Proceedings of the XLV Italian Society of Agricultural Genetics - SIGA Annual Congress
Salsomaggiore Terme, Italy - 26/29 September, 2001
VISUALISATION OF DIFFERENTIAL GENE EXPRESSION INFLUENCED BY EXERCISE IN ENDURANCE HORSES
CAPPELLI K.*, VERINI SUPPLIZI A.**, GAITI. A.*, SILVESTRELLI M.**
* Dipartimento di Tecnologie e Biotecnologie delle Produzioni Animali, Università degli Studi di Perugia, Via San Costanzo 4, 06126 Perugia
** Centro di Studio del Cavallo Sportivo, Università degli Studi di Perugia, Via San Costanzo 4, 06126 Perugia
horse, RNA, cDNA-AFLP
Physical exercise induce biochemical modifications as functional adjustment to a new state. We do not know all the mechanisms that are involved in this process, but we do know that an excessive oxygen inhalation, that occurs during physical exercise, lead to a production of free radicals. Furthermore, recent evidence suggests that the intracellular production of ROS (Reactive Oxygen Species) is highly regulated and also it solves physiological functions like intracellular second messengers.
In an earlier study we indirectly investigated ROS presence by searching secondary products of ROS reactions or scavenger losses in horses before and after races. So, we decided to evaluate if exercise can induce modifications of equine trascriptional profile.
For this research, among the approaches suitable to compare mRNA populations, we chose two «gel based» techniques: cDNA-AFLP (Bachem et al.1996) and a modified ODD (Matz et al.1997). These methods are defined «open ended» since their application is not limited by the existence of EST databases or library of clones. This make them excellent tools to study gene expression in species, like horses, for which little genomic information is available
The cDNA-AFLP approach gives highly reliable results over a broad range of template concentrations. The quantitative response in the cDNA-AFLP system seems to be broadly proportional to the input of cDNA (Bachem et al. 1996; Matz et al.1998). One of the major drawbacks of the technique is that at least two bands are expected to be visualised from each transcript (Matz 1998), so that amplified redundancy is at least two.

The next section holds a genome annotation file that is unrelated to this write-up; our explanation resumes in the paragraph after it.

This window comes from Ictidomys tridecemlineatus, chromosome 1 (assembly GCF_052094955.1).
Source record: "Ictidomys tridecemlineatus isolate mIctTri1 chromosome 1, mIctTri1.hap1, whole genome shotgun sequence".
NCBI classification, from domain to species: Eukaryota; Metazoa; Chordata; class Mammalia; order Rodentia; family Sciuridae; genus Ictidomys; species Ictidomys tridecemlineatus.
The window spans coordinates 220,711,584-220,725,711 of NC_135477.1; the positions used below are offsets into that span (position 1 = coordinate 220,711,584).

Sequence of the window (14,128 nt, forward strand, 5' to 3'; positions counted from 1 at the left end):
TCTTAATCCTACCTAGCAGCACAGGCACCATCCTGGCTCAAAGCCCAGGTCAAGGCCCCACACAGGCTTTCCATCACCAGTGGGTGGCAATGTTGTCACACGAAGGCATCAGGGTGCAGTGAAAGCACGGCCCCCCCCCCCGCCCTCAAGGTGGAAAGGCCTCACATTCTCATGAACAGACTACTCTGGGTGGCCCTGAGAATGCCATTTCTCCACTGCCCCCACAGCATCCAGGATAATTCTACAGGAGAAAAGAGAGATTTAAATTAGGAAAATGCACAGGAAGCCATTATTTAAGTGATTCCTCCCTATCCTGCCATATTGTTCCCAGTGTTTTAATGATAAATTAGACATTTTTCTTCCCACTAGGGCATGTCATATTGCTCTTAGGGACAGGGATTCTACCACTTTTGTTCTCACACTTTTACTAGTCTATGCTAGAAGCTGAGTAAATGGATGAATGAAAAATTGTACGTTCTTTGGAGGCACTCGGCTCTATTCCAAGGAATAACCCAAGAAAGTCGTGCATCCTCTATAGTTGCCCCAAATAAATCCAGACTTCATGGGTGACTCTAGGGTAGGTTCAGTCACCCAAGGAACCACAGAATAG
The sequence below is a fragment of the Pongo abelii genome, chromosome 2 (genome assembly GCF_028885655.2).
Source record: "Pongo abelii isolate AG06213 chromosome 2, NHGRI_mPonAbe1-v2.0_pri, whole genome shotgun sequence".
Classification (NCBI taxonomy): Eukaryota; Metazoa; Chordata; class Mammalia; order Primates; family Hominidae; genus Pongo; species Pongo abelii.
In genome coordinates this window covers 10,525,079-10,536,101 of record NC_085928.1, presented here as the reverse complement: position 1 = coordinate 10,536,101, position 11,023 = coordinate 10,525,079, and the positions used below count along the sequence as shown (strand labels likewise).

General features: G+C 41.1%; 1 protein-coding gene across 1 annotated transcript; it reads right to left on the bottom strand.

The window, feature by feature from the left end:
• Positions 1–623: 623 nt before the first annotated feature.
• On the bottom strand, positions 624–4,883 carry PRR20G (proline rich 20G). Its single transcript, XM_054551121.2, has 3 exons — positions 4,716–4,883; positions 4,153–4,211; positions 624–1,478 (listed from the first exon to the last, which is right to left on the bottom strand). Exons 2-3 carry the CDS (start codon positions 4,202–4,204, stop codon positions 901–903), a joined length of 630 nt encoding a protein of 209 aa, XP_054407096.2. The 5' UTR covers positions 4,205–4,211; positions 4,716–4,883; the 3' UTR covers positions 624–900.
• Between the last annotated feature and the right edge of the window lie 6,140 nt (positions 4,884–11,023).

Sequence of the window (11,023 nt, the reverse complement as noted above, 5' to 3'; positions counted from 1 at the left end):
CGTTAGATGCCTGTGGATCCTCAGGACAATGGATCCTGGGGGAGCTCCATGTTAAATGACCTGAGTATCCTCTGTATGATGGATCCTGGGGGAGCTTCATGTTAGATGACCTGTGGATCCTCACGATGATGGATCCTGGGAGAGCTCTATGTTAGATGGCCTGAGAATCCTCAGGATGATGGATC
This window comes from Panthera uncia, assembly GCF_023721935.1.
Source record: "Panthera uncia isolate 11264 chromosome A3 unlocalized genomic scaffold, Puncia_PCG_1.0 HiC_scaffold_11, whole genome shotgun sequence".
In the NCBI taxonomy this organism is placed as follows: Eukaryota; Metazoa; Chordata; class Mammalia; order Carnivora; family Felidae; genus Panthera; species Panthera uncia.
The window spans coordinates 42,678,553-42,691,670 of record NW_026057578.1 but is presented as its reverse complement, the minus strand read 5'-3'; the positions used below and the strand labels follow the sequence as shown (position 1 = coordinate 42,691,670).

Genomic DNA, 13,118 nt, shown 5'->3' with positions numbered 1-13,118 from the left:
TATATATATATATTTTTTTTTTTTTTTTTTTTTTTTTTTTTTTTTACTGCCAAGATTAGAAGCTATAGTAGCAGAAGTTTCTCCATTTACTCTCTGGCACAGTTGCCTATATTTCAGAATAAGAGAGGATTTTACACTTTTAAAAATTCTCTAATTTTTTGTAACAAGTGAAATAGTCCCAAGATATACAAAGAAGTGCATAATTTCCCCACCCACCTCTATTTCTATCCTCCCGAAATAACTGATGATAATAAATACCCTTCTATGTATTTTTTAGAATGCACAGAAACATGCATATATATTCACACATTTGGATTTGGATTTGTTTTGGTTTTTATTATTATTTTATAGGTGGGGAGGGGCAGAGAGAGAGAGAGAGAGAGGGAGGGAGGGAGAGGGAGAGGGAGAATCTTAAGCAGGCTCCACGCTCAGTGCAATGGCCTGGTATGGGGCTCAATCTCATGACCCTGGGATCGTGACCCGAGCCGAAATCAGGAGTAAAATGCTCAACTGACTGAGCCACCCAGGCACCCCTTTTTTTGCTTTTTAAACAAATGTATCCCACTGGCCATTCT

Furthermore, one of the most outstanding features of an RNA differential display technique, when applied to animal models, is the very small amount of RNA required. In live animals, the requirement for a large amount of mRNA for cDNA synthesis limits the application of this procedure to biological tissues from which a high yield of RNA can be expected. In fact, some tissues can be sampled in moderate quantity only by biopsy. We attempted to minimise both the amount of RNA required for, and the redundancy of, two cDNA-ALFP based techniques and applied them to investigate the horses transcript profiling modifications during physical exercise.
Using a cDNA-AFLP based protocol we found an interesting tanscript that is mostly expressed during exercise and immediately after the end of it. We excised the band from the gel and then re-amplified the eluted product by using the same primers and the thermal profile employed to generate the banding patterns; subsequently PCR product were subjected to direct sequencing. The transcript resulted homologous to the gene encoding for equine prostaglandine G/H synthase-2, a monooxydase necessary to transform arachidonic acid in prostaglandin. This seems to be very promising since the level of prostaglandin can increase during a stress. In order to confirm the result RT-PCR experiments will be performed with primers specifically designed for this gene.